Since this image is so complex I couldn’t draw out the different color layers just by looking at it. So I asked artist Chelsea Nye, who has lots of experience with photoshop to work with me to separate out the different layers for both color versions. Here is a sample of one of those layers:
In order to make the two versions of this print, I will be creating ten different plates that look something like the above. Each of these plates will be about 22 inches by 24 inches. I bought a magnifying glass with a light and look forward to drawing these plates. Could I have made this any more difficult? I hope that I will be able to show you the proofs sometime before the next millennium. I will be interested to find out which version you prefer. This piece is so complex I feel as though I am heading full speed toward black ice. I think that this project will either be great or it won’t work at all. Fingers crossed.
Per Contra is an international journal of arts, literature, and ideas. I was recently interviewed for the on-line journal by Miriam Kotzin. Here are the opening questions with a link to the entire interview. She really covered everything, going back to my earliest work. I have found in all of her interviews with artists, she is interested in their process. I much prefer this to an academic, theoretical approach.
Leslie Parke, The Per Contra Interview by Miriam N. Kotzin
MK: When you were a child did you go to museums? Pay attention to the art in your home?
LP: When I was very young I used to pour over my parents’ two art books. One was Fifty Centuries of Art from the Metropolitan Museum, and the other was a survey of American art. What I felt when looking through those books was that I wanted to live inside a painting.
We lived just outside of New York City, and my mother took me to my first museum exhibition when I was nine or so. It was a retrospective of Turner at the Modern. I remember feeling when I walked through the rooms that I wanted to know everything about what I was seeing, but I wanted to get that information directly from the paintings. I was not one to read labels.
We did not have anything in our house that one would call art. Occasionally there was an exceptional object, but that came later when my Grandfather died. A Lalique vase that I paint frequently came from him.
We did have a neighbor, however, whose house was full of art and extraordinary objects. We lived next door to the Zerns. Ed Zern wrote a column for the magazine Field and Stream, called “Exit Laughing.” In his house was very good African sculpture; furniture by Eames and other famous architect/designers; and paintings by Jimmy Ernst, Calder and Ben Shahn, all of whom were counted among his friends. I frequently hung out at their house. Allegedly I went there to water their plants, but I was there mostly to look at the art. From the beginning, they treated me very seriously and would frequently question me about what I saw in the art. It was a blessing to be welcomed into this tribe so early in life.
MK: When did you begin to make art?
LP: I feel as though I first started making art when I made a hand print in clay in nursery school. It is my earliest memory. The next time I did something that was meaningful to me was when I drew copies of Renaissance paintings when I was home sick from school for several days. Even in the beginning, making art for me was a comment about other art.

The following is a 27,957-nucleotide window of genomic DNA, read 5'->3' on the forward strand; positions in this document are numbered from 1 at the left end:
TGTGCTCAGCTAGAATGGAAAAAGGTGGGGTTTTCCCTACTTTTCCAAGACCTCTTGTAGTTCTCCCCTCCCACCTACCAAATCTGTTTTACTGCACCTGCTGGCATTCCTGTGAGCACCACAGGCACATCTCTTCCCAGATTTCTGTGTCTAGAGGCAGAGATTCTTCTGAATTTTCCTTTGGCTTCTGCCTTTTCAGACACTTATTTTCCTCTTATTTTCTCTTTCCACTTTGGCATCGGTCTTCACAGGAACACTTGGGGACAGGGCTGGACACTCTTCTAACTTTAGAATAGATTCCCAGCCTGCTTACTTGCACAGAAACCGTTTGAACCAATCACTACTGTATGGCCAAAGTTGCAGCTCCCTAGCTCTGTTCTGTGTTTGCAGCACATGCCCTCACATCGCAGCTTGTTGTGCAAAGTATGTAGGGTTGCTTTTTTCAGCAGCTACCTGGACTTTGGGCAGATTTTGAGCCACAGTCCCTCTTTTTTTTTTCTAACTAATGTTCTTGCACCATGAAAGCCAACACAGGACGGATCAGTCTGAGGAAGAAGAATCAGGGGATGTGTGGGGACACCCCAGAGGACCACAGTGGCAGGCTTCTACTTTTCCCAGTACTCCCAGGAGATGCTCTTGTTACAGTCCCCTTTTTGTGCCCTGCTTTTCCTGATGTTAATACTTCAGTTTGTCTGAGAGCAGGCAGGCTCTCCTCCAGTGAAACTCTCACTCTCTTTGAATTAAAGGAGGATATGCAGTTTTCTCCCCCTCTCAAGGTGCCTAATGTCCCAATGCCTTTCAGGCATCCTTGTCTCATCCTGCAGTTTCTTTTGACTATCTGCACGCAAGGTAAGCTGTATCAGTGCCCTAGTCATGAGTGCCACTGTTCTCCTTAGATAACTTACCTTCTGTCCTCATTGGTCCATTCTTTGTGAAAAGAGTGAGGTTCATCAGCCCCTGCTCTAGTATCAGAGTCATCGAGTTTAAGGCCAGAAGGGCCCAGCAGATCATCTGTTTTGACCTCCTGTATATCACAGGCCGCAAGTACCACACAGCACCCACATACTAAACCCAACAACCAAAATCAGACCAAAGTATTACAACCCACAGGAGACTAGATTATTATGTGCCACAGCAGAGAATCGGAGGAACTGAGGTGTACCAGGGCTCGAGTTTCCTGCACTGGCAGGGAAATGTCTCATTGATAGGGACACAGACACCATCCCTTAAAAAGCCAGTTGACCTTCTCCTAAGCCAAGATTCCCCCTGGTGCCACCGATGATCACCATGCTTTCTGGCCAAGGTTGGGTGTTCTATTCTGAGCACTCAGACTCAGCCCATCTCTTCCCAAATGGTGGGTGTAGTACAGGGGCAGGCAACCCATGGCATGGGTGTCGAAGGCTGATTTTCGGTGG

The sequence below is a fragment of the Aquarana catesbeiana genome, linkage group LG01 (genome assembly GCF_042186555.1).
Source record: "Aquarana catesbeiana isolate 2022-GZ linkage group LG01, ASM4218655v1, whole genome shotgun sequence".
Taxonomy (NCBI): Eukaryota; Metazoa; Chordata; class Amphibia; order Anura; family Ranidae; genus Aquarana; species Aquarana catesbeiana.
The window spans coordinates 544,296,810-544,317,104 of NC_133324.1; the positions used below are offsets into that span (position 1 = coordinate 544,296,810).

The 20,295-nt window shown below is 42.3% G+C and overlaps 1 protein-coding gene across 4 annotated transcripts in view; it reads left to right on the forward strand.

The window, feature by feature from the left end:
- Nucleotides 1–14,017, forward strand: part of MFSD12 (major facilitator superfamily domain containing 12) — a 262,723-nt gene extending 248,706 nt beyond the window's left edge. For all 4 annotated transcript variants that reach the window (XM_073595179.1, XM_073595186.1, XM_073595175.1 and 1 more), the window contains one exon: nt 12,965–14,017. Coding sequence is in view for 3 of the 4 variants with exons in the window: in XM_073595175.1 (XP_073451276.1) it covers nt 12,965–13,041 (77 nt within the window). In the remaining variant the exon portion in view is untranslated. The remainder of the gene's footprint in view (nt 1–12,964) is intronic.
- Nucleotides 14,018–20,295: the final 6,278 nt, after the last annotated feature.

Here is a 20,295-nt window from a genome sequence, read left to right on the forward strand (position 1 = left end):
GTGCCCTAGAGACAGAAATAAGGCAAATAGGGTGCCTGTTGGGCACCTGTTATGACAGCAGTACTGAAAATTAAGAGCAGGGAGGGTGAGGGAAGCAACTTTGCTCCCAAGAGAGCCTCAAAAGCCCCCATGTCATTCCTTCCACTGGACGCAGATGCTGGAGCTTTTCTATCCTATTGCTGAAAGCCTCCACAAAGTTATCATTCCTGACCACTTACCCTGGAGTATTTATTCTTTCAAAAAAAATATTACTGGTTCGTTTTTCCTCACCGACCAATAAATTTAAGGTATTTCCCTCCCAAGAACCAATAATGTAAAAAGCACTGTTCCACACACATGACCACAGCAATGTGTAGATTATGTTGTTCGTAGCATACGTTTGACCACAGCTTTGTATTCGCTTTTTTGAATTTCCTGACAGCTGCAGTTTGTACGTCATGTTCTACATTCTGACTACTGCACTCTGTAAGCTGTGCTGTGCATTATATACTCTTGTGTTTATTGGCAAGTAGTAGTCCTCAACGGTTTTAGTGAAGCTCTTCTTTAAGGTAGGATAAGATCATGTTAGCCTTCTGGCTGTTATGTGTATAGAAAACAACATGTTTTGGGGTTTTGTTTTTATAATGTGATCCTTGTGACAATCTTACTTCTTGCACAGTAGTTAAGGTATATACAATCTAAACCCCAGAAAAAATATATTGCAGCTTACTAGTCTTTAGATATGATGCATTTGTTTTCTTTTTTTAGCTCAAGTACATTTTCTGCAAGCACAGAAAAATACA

I did not have a facility for making art. Execution was always a struggle. And I was not really interested in the world around me. I was only interested in other art.
Every choice I made from a very early age was to put me in connection with that art. By the time I was ten I took lessons at the Museum of Modern Art, and a little later I studied with graduate students at the Metropolitan. Every free moment I had I wandered through the museums of New York.
MK: How did you decide to become an artist? What influences shaped that decision?
LP: The decision to become an artist came so early, there was never a time that I didn’t think that I would be one.
Although my parents were not particularly artistic, they were handy. When I was a toddler, my father decided that he wanted to build two wooden sailboats. My mother told him that if he built them in the basement she would never see him, so she told him to build them in the living room. And this was in the suburbs of New York. These boats ended up being my play-pens. I would sit in the hull and “help” my father build the boat. If you ask me – that’s making art. My love of paint came from my father and his working on these boats. There was two-part epoxy, copper paint, and paint with sand in it. My father painted the stripes on the waterline using masking tape a la Ken Noland. He never took care of his brushes and left them in a coffee can with turpentine. I was always fooling with these brushes to see if the bristles were still any good, or if they had dried out or become too bent. So, all that materiality was present. As well as, constructing things using weird materials – like fiberglass fabric, to fiberglass a dingy.
Miriam N. Kotzin writes both poetry and fiction that has appeared in more than 100 print and online publications; her poetry received five nominations for a Pushcart Prize. She writes both formal poetry and free verse; her fiction ranges from flash fiction to a blognovel. She has been a contributing editor of Boulevard since its inception. A teacher of creative writing and literature, she directs Drexel University’s Certificate Program in Writing and Publishing and is a former director of the Literature Program. She is the author of A History of Drexel University, two collections of poetry Reclaiming the Dead (New American Press 2008) and Weights & Measures (Star Cloud Press 2009), and a collection of flash fiction, Just Desserts (Star Cloud Press 2010). She writes a bi-weekly column “Second Acts” in The Smart Set. Don Gastwirth represents her literary novel, Cutter’s Vision.